• Journal article
    Sun Y, Lo B, 2019,

    An artificial neural network framework for gait based biometrics

    , IEEE Journal of Biomedical and Health Informatics, Vol: 23, Pages: 987-998, ISSN: 2168-2194

    OAPA As the popularity of wearable and implantable Body Sensor Network (BSN) devices increases, there is a growing concern regarding the data security of such power-constrained miniaturized medical devices. With limited computational power, BSN devices are often not able to provide strong security mechanisms to protect sensitive personal and health information, such as one's physiological data. Consequently, many new methods of securing Wireless Body Area Networks (WBANs) have been proposed recently. One effective solution is the Biometric Cryptosystem (BCS) approach. BCS exploits physiological and behavioral biometric traits, including face, iris, fingerprints, Electrocardiogram (ECG), and Photoplethysmography (PPG). In this paper, we propose a new BCS approach for securing wireless communications for wearable and implantable healthcare devices using gait signal energy variations and an Artificial Neural Network (ANN) framework. By simultaneously extracting similar features from BSN sensors using our approach, binary keys can be generated on demand without user intervention. Through an extensive analysis on our BCS approach using a gait dataset, the results have shown that the binary keys generated using our approach have high entropy for all subjects. The keys can pass both NIST and Dieharder statistical tests with high efficiency. The experimental results also show the robustness of the proposed approach in terms of the similarity of intra-class keys and the discriminability of the inter-class keys.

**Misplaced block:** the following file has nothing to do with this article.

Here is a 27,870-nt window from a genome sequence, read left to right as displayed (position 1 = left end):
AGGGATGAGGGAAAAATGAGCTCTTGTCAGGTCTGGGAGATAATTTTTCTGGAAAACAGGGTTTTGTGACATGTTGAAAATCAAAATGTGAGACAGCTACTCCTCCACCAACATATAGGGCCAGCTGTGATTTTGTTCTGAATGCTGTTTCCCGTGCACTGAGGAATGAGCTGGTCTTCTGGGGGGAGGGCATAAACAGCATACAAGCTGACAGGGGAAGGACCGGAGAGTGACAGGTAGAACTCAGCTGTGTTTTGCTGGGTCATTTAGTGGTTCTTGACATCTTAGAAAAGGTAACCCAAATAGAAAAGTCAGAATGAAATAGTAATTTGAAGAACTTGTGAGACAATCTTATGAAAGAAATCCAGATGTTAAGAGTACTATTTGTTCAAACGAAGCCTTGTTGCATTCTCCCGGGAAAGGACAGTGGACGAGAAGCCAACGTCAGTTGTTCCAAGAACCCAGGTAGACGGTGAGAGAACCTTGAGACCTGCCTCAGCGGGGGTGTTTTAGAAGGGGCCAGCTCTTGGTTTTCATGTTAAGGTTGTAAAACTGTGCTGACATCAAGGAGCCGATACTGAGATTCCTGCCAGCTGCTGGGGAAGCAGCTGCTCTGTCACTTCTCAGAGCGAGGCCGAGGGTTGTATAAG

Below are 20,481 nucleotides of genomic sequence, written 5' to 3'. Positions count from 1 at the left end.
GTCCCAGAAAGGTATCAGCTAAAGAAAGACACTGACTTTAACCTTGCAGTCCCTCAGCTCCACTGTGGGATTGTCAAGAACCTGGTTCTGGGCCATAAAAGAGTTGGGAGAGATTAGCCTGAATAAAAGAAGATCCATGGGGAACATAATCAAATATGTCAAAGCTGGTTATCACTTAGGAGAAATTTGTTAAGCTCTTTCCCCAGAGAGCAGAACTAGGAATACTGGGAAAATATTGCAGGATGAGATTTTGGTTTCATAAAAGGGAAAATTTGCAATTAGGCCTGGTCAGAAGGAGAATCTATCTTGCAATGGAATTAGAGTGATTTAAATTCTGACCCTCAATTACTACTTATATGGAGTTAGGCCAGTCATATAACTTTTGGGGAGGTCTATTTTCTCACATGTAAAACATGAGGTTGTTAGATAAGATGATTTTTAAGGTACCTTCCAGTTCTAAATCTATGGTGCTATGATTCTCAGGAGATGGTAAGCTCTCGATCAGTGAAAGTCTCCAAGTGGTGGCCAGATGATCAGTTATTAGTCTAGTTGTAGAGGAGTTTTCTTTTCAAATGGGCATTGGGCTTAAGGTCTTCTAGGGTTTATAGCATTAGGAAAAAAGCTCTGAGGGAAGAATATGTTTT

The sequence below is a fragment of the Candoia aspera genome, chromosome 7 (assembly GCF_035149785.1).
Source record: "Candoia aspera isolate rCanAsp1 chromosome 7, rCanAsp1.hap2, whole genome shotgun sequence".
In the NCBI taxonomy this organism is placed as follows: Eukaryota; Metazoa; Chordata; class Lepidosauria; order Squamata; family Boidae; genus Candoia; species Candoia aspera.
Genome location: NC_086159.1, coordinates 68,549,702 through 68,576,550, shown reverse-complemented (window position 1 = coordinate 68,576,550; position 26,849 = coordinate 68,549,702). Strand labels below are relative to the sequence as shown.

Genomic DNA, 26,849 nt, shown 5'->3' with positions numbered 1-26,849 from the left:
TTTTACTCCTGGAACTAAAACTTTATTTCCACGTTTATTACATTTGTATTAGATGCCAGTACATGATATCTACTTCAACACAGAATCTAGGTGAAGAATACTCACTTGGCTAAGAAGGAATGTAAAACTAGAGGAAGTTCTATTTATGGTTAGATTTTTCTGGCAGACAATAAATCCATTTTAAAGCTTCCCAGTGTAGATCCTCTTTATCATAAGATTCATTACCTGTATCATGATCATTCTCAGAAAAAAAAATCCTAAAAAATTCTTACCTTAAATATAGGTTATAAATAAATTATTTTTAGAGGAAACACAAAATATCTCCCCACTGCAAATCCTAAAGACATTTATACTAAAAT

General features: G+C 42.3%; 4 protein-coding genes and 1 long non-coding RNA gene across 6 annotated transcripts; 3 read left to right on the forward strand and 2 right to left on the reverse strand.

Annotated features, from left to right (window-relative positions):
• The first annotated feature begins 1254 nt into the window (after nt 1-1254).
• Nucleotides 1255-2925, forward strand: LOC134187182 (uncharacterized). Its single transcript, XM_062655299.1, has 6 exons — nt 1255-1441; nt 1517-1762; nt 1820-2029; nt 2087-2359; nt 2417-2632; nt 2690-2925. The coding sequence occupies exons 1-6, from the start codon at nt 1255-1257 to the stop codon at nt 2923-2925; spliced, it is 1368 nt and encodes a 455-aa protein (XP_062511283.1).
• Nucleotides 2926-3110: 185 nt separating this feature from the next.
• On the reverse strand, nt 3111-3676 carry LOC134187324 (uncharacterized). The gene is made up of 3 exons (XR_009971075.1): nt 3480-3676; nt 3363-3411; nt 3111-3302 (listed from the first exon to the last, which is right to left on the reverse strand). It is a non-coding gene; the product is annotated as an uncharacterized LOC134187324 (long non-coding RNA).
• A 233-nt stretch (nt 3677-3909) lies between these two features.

• Journal article
    Smalley K, Aufegger L, Flott K, Holt G, Mayer E, Darzi Aet al., 2019,

    Which behaviour change techniques are most effective in improving healthcare utilisation in COPD self-management programmes? A protocol for a systematic review

    , BMJ Open Respiratory Research, Vol: 6, ISSN: 2052-4439